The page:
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Issue № 300

Words that Zing

by Colleen Jones · 26 Comments

When someone consults a website, there is a precious opportunity not only to provide useful information but also to influence their decision. To make the most of this opportune moment, we must ensure that the site says or does precisely the right thing at precisely the right time. Understanding the rhetorical concept of kairos can help us craft a context for the opportune moment and hit the mark with appropriately zingy text.

The Problem with Passwords

by Lyle Mullican · 46 Comments

Abandoning password masking as Jakob Nielsen suggests could present serious problems, including undermining a user’s trust by failing to meet a basic expectation. But with design patterns gleaned from offline applications, plus a dash of JavaScript, we can provide feedback and reduce password errors without compromising the basic user experience or losing our visitors’ trust.

More from A List Apart

Columnists

Nishant Kothary on the Human Web

“Buy Him A Coffee”

Doing effective work often depends on the cooperation of colleages. Many of us struggle with this aspect of our jobs. Our very reasonable explanations fall on deaf ears. We’re not charismatic or extroverted, and people tune us out. We’re good at what we do, but we’re not “born leaders.” Actually, it’s not arcane knowledge or inborn talent that gives you the ability to win friends and influence people. Nishant Kothary realized that being influential is a skill that you can (and should) develop.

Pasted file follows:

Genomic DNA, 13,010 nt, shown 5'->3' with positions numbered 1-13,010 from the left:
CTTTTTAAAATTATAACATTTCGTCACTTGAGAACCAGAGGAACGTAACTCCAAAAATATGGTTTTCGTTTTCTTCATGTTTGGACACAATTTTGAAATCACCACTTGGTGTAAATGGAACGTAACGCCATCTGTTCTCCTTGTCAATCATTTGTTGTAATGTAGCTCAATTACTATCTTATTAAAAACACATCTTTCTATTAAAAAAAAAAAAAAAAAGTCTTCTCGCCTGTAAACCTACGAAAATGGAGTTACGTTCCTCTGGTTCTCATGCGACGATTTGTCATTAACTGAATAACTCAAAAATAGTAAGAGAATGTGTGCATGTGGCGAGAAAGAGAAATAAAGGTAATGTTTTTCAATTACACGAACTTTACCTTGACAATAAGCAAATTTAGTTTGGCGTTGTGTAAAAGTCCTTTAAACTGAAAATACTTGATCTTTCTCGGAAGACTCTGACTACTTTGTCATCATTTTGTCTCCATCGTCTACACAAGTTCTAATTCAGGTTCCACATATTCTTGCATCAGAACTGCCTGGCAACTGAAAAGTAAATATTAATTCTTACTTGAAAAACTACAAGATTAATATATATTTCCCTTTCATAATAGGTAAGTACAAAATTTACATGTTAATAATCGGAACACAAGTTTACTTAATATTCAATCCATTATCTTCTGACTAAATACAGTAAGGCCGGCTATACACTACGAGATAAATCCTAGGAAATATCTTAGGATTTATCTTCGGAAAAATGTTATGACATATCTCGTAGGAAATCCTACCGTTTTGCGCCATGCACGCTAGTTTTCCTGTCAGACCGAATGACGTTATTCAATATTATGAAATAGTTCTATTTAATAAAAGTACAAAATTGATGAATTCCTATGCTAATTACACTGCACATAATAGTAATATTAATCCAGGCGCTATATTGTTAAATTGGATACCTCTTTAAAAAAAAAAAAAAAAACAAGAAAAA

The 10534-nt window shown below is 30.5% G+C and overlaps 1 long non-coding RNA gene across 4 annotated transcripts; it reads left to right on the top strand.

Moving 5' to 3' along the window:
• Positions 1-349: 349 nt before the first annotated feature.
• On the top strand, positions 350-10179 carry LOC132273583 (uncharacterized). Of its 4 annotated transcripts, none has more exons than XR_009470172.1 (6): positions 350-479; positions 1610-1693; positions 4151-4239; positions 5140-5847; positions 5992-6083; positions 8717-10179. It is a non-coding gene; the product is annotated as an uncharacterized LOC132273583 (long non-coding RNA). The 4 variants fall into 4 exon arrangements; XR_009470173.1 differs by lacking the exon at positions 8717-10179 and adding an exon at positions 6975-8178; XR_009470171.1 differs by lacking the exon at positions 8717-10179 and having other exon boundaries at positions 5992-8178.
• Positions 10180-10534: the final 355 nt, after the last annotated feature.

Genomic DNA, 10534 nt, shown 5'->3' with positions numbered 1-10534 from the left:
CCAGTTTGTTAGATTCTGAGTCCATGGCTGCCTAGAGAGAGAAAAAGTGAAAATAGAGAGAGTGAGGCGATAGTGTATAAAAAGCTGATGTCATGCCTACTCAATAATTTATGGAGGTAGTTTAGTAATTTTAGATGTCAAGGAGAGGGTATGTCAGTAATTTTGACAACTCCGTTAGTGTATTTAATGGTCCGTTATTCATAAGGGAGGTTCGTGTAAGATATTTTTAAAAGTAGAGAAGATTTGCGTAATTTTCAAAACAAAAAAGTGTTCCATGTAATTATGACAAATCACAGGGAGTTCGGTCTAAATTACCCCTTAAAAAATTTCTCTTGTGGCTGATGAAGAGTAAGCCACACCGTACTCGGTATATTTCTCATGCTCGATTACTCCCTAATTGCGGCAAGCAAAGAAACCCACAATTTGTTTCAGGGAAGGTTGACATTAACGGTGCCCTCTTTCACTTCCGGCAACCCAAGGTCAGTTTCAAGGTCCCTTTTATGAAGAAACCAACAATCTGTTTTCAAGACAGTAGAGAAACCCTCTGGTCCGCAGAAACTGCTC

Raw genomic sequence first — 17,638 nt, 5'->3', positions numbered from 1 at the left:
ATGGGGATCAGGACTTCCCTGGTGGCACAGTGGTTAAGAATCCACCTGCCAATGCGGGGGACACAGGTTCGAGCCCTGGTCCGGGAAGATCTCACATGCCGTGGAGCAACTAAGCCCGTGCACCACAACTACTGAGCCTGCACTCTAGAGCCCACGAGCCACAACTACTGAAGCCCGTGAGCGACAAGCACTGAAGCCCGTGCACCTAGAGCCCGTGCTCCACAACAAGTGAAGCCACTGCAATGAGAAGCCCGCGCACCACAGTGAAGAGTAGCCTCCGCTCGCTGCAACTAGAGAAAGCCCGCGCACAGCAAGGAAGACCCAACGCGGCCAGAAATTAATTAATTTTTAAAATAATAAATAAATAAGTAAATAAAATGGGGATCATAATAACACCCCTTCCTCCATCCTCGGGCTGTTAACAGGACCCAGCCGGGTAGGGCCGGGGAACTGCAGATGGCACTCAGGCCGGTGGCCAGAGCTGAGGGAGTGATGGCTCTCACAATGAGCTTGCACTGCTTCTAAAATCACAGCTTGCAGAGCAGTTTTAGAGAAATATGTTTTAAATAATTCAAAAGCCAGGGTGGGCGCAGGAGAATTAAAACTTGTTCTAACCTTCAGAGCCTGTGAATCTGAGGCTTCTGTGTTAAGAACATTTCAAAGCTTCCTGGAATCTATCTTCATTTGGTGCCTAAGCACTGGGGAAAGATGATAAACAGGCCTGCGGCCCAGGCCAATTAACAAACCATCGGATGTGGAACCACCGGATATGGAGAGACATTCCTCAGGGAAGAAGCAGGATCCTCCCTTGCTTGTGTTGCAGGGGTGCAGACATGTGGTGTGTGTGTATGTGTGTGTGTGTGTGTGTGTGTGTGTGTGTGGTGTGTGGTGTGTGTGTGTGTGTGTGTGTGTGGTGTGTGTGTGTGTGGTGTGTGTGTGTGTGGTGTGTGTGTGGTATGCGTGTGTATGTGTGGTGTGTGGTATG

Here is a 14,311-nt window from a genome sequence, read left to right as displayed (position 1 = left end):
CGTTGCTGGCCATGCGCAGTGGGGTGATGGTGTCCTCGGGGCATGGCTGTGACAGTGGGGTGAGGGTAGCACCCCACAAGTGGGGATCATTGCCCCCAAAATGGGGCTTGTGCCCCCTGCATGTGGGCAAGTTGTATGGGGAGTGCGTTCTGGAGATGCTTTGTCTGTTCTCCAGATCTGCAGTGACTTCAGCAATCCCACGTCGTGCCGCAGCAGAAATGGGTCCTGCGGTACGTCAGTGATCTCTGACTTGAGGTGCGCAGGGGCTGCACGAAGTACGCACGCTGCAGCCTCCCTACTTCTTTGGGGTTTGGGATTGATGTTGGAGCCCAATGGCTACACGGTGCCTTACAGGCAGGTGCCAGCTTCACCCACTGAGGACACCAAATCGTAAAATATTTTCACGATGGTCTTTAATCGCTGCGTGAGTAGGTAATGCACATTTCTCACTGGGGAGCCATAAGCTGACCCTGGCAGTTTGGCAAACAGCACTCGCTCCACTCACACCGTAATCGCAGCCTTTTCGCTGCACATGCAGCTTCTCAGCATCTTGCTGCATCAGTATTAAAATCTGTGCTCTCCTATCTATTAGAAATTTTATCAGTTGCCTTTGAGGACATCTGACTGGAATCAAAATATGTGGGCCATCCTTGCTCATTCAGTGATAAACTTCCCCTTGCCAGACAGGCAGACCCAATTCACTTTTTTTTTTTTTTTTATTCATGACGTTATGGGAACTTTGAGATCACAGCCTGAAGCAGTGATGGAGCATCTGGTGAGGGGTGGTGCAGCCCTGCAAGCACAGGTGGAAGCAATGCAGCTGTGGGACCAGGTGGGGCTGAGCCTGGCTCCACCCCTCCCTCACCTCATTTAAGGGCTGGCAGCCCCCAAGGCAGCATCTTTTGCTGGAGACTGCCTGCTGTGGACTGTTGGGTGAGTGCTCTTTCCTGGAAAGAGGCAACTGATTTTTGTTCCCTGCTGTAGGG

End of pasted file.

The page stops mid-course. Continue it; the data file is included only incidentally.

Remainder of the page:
From the Blog

On Our Radar: Pretty Advanced Machine Learning

Between bots and blogging, newsrooms are getting into Slack in some very cool ways (take some inspiration and apply for a Knight-Mozilla Fellowship!). Plus more recommended reading: revisiting Cameron’s World; the joy of generalists; the finer points of faving; and one really excellent gif of cats.

Building to Learn

Whether you're just getting started on the web, or trying to pick up a new framework, Susan Robertson has a radical idea: build something that interests you. Sure, there are courses and tutorials out there to walk you through it, but a project you're actually excited about will help you solidify those skills and make them easier to recall when you need them most.